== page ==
Jacksonville, Ala. April 11, 1862. 4pp, bifolium, folded to 7-3/4" x 10." Written in neat ink manuscript on pale blue, lined paper. Very Good. Docketed on last page. Old folds for filing, Very Good.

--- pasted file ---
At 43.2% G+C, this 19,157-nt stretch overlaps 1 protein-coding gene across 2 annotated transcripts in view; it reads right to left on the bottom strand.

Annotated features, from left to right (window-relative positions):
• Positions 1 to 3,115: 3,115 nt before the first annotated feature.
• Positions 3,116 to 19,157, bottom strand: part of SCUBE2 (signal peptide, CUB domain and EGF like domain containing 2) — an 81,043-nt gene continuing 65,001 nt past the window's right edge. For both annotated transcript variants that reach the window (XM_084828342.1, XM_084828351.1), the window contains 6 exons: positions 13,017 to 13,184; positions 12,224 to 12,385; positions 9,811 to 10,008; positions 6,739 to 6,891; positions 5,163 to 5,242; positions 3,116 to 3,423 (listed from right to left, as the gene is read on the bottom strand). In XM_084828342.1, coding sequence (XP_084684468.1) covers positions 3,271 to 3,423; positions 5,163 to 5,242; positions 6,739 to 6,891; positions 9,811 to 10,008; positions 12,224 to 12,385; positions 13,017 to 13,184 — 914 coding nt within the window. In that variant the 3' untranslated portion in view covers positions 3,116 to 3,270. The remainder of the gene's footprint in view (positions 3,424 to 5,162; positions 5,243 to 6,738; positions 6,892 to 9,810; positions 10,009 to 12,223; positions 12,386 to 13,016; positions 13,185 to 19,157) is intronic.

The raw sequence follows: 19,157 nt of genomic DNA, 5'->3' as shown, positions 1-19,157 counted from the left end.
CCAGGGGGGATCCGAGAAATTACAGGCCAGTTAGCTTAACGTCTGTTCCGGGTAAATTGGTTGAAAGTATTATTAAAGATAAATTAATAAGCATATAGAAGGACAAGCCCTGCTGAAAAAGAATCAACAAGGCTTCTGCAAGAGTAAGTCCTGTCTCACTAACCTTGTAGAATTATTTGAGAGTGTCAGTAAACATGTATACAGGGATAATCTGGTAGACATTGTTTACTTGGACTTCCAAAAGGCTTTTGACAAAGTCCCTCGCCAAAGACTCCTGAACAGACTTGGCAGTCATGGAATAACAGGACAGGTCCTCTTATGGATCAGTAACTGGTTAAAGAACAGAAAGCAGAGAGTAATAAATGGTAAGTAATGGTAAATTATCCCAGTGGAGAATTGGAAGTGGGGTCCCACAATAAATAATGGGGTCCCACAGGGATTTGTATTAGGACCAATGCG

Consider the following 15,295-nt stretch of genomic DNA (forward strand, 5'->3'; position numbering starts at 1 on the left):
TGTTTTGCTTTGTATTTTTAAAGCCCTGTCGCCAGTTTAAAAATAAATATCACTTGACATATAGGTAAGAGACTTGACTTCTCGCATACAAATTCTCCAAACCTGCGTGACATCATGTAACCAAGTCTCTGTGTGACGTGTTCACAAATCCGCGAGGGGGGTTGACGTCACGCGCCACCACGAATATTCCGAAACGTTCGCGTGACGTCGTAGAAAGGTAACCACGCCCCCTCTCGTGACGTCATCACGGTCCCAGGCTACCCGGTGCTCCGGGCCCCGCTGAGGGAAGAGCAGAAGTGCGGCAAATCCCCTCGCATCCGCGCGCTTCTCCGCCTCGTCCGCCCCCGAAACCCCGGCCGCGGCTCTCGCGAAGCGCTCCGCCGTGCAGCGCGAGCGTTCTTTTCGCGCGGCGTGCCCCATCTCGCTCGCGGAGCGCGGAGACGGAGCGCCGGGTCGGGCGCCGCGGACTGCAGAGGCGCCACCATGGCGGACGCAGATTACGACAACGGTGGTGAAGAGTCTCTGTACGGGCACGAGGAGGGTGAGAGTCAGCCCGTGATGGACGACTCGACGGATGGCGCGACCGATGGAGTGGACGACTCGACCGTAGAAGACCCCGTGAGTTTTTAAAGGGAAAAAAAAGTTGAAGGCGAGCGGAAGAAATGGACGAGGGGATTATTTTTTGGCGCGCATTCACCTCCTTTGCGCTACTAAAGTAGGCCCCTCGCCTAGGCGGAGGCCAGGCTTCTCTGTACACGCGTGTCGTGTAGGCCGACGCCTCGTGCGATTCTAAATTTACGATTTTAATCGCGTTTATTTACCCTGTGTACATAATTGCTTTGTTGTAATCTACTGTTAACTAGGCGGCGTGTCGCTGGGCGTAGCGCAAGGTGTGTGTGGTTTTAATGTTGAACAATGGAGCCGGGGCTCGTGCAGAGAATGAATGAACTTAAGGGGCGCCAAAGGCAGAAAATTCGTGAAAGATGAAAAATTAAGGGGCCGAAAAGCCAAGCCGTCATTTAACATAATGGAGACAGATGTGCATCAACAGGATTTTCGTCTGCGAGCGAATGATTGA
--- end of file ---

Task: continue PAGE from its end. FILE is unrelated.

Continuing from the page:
The letter, indicating the hardships created by the War, is signed G.C. Ellis, who was a Jacksonville lawyer. Writing "at the suggestion of some friends," Ellis explains that "we have but few left at home any way & it seems to me, that the public good would be promoted by permitting those few to devote all their time in making something to feed the soldiers & women & children. For men to lose one day in every week out of their crop will amount to such a loss as will be seriously felt in this & other counties. I make this suggestion because I think the good of the country requires that the laboring men of the country should devote all their time & energy in producing the necessaries of life. Again my observation is that the militia drilling amounts to nothing..." Item #37747